Elysia chlorotica – Proving It May Actually Be Easy Being Green

This conniving little sea slug, Elysia chlorotica, may be a unique “hybrid” of plant and animal.


a little background: skip to below the next set of asterisks for the “punch-line” concerning these sea slugs…

There is no lack of organisms forming unusual symbiotic relationships, especially those occurring between animal and plant.

The idea is generally that an animal, or more specifically a heterotrophic (can’t rely on sun energy, needs to consume other things for food and nutrients) organism might form a relationship with something autotrophic  (can easily produce its own energy via sunlight or chemical means).

The relationship works because both organisms tend to gain in some manner. The heterotrophic organism gains a more-readily available source of food produced by its symbiotic partner, the autotroph, which itself is likely gaining things like shelter and predator protection.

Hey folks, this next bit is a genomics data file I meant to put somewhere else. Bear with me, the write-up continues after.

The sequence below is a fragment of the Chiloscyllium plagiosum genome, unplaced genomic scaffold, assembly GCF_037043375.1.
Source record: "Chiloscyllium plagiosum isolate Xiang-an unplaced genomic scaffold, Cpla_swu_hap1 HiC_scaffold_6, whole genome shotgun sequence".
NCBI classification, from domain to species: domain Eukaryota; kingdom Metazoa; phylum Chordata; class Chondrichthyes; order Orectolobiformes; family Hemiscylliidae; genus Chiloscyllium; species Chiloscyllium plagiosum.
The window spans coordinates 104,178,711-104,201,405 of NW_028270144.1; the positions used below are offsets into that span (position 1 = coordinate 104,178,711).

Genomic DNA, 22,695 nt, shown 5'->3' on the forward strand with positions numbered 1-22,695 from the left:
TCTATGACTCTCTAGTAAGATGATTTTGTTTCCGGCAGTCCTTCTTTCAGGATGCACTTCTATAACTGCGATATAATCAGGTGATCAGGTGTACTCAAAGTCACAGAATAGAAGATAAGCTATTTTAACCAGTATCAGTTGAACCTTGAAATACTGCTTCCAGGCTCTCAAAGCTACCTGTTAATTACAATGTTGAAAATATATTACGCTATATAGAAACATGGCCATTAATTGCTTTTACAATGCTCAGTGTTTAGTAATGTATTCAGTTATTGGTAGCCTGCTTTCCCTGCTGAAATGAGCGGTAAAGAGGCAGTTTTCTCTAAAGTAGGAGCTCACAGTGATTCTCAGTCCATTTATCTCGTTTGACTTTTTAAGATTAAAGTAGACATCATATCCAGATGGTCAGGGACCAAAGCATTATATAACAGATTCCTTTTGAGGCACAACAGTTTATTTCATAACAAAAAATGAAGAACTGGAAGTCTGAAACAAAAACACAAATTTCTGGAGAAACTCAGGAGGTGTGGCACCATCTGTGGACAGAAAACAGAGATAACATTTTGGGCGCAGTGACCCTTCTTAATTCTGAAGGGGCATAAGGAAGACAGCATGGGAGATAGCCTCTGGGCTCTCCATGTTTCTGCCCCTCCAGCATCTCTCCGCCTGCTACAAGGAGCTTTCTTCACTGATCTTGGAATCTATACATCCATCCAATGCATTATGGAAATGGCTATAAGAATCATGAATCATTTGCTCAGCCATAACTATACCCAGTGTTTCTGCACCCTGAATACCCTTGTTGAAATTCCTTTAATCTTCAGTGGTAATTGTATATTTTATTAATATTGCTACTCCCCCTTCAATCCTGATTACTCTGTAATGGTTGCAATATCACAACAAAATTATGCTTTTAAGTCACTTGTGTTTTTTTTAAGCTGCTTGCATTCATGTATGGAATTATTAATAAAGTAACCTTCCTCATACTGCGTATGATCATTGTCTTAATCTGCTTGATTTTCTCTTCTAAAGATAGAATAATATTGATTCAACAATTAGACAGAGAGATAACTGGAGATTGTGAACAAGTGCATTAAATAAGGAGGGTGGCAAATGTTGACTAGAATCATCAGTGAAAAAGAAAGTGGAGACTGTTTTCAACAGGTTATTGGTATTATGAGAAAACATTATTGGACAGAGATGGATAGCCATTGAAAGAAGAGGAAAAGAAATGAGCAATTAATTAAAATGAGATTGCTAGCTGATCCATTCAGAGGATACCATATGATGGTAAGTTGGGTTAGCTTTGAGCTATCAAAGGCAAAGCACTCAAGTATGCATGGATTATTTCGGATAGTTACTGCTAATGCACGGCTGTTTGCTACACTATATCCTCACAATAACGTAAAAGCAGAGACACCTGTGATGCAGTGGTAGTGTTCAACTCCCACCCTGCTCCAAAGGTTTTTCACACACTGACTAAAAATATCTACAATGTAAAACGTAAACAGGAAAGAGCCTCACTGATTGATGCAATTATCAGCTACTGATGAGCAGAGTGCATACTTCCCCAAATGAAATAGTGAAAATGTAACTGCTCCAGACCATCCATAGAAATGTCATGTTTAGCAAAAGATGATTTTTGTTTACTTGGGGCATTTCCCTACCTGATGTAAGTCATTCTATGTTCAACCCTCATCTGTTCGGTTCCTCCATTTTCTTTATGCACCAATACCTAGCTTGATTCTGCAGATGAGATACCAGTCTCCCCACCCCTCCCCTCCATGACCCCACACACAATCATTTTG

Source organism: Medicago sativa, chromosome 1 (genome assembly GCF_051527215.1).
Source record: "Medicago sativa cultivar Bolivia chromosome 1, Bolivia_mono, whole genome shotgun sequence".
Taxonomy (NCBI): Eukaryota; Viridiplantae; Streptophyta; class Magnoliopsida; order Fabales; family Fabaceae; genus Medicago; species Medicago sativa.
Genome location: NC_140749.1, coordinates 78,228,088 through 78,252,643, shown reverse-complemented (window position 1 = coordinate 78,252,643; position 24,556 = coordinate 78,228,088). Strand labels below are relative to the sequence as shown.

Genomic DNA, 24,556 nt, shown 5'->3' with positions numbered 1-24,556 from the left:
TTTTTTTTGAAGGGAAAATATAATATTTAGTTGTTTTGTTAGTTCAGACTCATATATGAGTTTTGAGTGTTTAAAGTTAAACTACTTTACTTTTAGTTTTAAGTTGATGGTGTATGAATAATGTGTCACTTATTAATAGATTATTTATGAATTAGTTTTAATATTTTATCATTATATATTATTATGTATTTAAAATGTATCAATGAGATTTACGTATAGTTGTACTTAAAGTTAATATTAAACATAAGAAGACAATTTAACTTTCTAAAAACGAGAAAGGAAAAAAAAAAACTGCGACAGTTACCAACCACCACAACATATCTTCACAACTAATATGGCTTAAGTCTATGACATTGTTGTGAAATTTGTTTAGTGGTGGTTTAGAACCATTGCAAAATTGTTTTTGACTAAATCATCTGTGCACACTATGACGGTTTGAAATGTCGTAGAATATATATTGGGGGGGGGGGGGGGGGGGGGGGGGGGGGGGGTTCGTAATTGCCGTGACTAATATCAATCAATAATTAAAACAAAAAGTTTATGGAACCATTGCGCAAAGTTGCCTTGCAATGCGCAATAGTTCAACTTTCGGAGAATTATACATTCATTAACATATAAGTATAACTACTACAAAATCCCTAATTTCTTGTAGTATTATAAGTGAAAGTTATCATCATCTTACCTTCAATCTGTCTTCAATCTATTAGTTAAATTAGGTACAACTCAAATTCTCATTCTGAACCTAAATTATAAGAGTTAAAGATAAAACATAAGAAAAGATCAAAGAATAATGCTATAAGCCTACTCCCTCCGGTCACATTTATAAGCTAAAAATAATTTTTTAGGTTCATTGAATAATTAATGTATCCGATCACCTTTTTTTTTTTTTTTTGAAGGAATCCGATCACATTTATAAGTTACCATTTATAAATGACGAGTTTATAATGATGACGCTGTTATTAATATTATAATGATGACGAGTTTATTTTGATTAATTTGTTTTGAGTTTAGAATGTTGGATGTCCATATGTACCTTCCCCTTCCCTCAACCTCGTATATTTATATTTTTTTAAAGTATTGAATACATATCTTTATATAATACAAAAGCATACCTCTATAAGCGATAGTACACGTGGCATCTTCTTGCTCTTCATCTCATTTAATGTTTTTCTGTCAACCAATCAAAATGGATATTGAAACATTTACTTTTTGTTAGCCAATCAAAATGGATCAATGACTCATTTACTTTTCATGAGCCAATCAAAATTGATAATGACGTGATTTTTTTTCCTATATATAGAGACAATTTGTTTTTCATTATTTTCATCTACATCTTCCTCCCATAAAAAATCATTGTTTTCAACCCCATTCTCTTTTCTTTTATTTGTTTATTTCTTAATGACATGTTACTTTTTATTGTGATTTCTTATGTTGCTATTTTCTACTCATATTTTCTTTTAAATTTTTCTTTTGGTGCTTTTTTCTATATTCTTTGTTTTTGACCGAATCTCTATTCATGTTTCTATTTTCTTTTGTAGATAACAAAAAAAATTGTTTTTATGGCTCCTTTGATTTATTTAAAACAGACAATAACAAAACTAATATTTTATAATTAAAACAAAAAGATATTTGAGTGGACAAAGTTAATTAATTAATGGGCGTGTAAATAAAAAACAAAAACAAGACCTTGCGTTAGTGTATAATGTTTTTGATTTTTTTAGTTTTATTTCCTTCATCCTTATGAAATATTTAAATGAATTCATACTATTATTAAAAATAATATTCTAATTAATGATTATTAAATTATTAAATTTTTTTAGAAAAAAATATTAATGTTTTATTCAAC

In the marine world, this is seen in corals polyps, which house tiny zooxanthellae, which are tiny little photosynthetic protozoa. Another fascinating example are the jellyfish like the ones found in Palau, that follow the sun everyday in order to fuel energy production in the symbiotic algae they host.


E. chlorotica is different from these standard symbiotic relationship because they are not simply keeping the algal cells they consume in working order as usually happens in standard symbiotic relationships. It was previously known that the slugs would acquire photosynthetic organelles and genes from their algea food but it appears  they may be able to incorporate these “stolen goods” into internal chemical pathways to make their own chlorophyll, allowing them to photosynthesize their own food.  The results of the study supporting this find will be published in an upcoming issue of Symbiosis and may need to be scrutinized and further confirmed. But if the findings turn out to be true, there’s a whole lot of sneaky going around, folks.


Read the original ScienceNews article

Check out Elysia chlorotica‘s wikipedia page

Visit the slick looking site- SymBio: A Look Into the Life of Solar-Powered Sea Slug


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